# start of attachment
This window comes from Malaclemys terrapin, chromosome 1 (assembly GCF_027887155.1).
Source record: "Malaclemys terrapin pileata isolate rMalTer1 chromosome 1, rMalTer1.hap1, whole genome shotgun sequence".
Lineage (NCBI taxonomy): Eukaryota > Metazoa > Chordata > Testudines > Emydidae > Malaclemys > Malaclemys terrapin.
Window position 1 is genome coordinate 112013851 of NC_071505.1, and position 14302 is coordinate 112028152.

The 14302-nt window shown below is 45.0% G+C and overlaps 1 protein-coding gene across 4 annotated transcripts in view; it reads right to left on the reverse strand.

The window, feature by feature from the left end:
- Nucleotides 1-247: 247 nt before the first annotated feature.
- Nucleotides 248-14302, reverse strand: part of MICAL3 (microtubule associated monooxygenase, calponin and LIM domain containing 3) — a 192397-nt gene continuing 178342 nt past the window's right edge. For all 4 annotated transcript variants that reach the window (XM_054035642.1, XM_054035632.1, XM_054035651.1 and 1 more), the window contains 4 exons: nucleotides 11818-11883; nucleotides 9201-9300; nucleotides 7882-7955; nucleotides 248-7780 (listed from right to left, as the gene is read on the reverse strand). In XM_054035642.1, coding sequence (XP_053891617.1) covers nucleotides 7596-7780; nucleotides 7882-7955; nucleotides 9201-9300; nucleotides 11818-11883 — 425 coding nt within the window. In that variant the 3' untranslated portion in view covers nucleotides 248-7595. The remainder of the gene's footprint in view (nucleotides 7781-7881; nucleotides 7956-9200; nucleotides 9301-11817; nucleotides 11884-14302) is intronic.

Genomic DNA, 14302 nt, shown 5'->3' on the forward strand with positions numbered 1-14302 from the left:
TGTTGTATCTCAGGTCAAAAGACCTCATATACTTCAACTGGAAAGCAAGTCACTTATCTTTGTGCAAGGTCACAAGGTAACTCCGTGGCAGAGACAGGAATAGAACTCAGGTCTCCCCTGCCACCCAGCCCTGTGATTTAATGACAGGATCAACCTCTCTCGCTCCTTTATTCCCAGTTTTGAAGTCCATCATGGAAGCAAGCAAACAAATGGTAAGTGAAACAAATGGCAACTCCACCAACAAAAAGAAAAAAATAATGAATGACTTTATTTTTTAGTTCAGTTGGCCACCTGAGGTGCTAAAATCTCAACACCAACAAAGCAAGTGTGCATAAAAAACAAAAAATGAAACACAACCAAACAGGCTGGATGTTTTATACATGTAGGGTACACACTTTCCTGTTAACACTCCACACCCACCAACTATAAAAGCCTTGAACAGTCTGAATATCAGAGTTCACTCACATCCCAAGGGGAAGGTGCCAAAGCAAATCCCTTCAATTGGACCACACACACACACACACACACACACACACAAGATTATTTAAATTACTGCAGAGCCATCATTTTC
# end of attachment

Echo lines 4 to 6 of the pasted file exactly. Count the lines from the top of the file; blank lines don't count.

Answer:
Window position 1 is genome coordinate 112013851 of NC_071505.1, and position 14302 is coordinate 112028152.

The 14302-nt window shown below is 45.0% G+C and overlaps 1 protein-coding gene across 4 annotated transcripts in view; it reads right to left on the reverse strand.

The window, feature by feature from the left end: